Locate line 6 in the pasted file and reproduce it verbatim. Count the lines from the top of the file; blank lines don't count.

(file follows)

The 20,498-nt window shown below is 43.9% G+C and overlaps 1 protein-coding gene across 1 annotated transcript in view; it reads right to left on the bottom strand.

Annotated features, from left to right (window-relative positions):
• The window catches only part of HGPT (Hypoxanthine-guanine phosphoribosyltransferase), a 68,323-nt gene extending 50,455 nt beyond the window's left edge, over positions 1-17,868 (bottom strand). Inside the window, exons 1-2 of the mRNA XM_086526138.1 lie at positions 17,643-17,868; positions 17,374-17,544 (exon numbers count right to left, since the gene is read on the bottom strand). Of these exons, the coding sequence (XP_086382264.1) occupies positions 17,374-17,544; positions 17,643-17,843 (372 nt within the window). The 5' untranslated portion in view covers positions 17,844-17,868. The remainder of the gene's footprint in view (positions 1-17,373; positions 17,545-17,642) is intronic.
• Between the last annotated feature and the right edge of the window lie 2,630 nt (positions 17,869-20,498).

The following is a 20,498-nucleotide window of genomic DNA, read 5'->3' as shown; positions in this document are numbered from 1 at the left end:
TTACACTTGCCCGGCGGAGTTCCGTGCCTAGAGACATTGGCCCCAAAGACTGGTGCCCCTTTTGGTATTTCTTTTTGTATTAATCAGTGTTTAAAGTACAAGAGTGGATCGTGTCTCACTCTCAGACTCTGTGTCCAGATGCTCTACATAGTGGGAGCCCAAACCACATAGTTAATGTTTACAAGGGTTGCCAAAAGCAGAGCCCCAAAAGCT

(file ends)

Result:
TTACACTTGCCCGGCGGAGTTCCGTGCCTAGAGACATTGGCCCCAAAGACTGGTGCCCCTTTTGGTATTTCTTTTTGTATTAATCAGTGTTTAAAGTACAAGAGTGGATCGTGTCTCACTCTCAGACTCTGTGTCCAGATGCTCTACATAGTGGGAGCCCAAACCACATAGTTAATGTTTACAAGGGTTGCCAAAAGCAGAGCCCCAAAAGCT